Existing motivation research has evaluated the benefits of intervention programs for struggling college students based on varied social-psychological perspectives including self-theories of intelligence (e.g., Aronson et al., 2002), expectancy-value theory (e.g., Durik and Harackiewicz, 2007; Acee and Weinstein, 2010; Hulleman et al., 2010; Shechter et al., 2011), and achievement goals (e.g., Barron and Harackiewicz, 2001; Hoyert and O’Dell, 2006), with intervention studies in STEM domains showing considerable promise (e.g., Betz and Schifano, 2000; Harackiewicz et al., 2012). However, the most extensive research on motivational interventions in higher education has to date been based on Weiner’s (2010) attribution theory. Referred to as “attributional retraining” (AR), these programs encourage college students to adopt personally controllable explanations for academic setbacks (primary control) with studies over the past 30 years showing motivational, emotional, and achievement benefits for primarily social science students (e.g., Forsterling and Morgenstern, 2002; Wilson et al., 2002; Haynes et al., 2009).
With respect to intervention content, AR programs are typically informational (vs. persuasive) in nature and highlight the motivational and achievement benefits of adopting attributions for disappointing academic experiences (e.g., low grades) that are personally controllable (e.g., lack of effort) as opposed to uncontrollable (e.g., low ability). Whereas the intervention typically results in modest yet consistent gains in motivation (e.g., mastery goals; Haynes et al., 2008) and achievement (e.g., GPA), findings consistently show the most substantial performance benefits for students at risk of poor performance due to initial low grades (e.g., Perry et al., 2010), maladaptive attributions (e.g., Struthers and Perry, 1996; Jackson et al., 2009), poor learning strategies (Hall et al., 2004, 2007), and low self-esteem (e.g., Hall et al., 2011). Additionally, multiple studies have recently demonstrated long-term psychological and achievement benefits of this program for overly confident post-secondary students.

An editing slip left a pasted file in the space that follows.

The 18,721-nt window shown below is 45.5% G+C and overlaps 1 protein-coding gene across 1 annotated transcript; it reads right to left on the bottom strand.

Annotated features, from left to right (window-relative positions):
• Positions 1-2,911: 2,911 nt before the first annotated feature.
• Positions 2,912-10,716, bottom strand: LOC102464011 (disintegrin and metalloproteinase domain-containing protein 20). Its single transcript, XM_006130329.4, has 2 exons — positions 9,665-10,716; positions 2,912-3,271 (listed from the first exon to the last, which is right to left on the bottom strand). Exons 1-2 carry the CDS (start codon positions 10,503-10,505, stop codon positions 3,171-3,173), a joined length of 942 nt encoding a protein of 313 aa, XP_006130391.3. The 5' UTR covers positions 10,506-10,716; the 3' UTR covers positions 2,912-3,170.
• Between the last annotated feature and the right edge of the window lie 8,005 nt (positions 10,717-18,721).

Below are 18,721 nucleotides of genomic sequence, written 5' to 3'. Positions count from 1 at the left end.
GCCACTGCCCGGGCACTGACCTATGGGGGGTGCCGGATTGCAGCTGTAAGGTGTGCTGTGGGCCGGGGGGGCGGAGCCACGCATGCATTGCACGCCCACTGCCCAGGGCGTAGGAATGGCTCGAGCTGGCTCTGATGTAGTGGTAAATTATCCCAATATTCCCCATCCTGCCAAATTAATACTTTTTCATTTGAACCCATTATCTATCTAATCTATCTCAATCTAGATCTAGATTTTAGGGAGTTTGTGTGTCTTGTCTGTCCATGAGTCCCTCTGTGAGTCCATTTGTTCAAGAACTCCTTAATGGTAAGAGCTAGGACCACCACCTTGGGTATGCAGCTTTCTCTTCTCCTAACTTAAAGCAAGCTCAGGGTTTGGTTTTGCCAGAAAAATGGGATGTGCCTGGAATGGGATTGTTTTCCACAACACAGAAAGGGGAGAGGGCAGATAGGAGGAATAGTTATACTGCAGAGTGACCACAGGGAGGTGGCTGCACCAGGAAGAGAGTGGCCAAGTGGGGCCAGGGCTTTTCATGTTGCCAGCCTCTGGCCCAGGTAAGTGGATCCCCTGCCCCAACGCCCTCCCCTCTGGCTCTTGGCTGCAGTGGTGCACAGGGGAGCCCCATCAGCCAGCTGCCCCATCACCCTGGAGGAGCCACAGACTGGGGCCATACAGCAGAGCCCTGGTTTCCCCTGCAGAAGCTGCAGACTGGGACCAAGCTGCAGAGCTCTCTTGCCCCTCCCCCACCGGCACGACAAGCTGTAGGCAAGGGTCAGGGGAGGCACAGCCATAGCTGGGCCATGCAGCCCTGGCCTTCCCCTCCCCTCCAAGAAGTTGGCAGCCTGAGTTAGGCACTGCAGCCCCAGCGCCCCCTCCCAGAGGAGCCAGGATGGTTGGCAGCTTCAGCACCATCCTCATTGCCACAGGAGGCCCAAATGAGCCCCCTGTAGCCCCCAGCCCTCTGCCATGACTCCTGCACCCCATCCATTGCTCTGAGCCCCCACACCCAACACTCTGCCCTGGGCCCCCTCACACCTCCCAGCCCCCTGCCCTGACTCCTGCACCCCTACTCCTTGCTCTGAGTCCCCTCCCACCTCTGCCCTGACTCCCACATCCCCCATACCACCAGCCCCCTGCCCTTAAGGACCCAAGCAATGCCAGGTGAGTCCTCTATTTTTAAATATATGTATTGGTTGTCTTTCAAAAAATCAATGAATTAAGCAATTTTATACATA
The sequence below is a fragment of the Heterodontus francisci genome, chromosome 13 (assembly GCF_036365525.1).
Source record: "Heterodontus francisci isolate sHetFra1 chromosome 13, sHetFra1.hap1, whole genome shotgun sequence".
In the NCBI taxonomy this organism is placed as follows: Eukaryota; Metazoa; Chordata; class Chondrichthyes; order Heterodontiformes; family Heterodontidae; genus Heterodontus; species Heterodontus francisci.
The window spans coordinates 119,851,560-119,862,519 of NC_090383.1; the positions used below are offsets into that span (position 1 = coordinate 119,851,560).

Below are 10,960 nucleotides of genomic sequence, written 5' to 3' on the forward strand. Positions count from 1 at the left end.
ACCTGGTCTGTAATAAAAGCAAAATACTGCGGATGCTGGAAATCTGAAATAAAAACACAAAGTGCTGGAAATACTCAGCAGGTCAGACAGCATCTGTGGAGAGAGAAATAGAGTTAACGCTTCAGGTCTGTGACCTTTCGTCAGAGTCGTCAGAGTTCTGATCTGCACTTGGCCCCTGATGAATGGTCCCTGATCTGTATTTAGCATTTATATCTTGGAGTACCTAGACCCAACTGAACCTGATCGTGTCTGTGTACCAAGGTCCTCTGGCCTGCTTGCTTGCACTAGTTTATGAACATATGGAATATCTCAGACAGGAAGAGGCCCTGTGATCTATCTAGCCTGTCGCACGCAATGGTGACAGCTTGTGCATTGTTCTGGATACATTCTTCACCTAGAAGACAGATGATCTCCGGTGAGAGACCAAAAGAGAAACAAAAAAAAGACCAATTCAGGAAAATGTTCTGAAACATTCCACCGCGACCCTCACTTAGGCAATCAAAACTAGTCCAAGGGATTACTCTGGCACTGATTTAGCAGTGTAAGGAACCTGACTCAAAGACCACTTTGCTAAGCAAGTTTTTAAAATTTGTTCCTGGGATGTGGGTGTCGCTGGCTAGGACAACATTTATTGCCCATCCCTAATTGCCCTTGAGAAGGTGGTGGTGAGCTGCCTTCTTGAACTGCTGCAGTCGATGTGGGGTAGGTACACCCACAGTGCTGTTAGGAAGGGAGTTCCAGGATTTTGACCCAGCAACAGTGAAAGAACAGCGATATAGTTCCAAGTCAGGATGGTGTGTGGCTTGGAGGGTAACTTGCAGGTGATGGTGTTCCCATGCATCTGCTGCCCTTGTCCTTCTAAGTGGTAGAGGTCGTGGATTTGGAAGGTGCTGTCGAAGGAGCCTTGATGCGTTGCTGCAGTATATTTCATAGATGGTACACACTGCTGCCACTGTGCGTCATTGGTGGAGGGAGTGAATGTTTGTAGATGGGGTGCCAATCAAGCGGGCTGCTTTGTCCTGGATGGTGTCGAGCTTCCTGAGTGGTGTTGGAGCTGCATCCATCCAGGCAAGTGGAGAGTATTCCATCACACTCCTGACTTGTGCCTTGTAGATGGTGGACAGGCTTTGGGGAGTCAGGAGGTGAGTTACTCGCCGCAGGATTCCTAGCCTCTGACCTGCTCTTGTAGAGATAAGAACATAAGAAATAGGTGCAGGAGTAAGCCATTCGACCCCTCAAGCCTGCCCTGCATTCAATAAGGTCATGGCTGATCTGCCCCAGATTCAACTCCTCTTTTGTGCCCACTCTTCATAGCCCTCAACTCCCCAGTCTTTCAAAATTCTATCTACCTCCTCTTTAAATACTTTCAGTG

In a study by Ruthig et al. (2004), AR led to better GPAs, test anxiety, and course attrition specifically for overly optimistic social science students relative to their peers. These findings were replicated by Haynes et al. (2006), showing AR to increase attributions to effort specifically among overly optimistic social science students as well as improve both course-specific and cumulative achievement outcomes. Finally, an intervention study by Hall et al. (2006b) incorporated both Weiner’s (2010) attribution theory and Heckhausen et al.’s (2010) dual-process model in encouraging overly confident social science students to consider both primary control (controllable attributions) and secondary control strategies (positive reappraisal; Hall et al., 2006c). In addition to overconfident students in the intervention condition obtaining 10% higher final course grades relative to controls, their expectations were also lower (more realistic) 5 months later as compared to overconfident control participants whose grades were, on average, 17% lower than expected. Thus, whereas previous research based on Heckhausen et al.’s (2010) life-span theory shows clear psychological and achievement benefits of discouraging a focus on fixed abilities and encouraging realistic expectations specifically for overly optimistic students, no research to date has evaluated intervention programs for overconfident students in STEM programs addressing the benefits of realistic aspirations for well-being and academic success.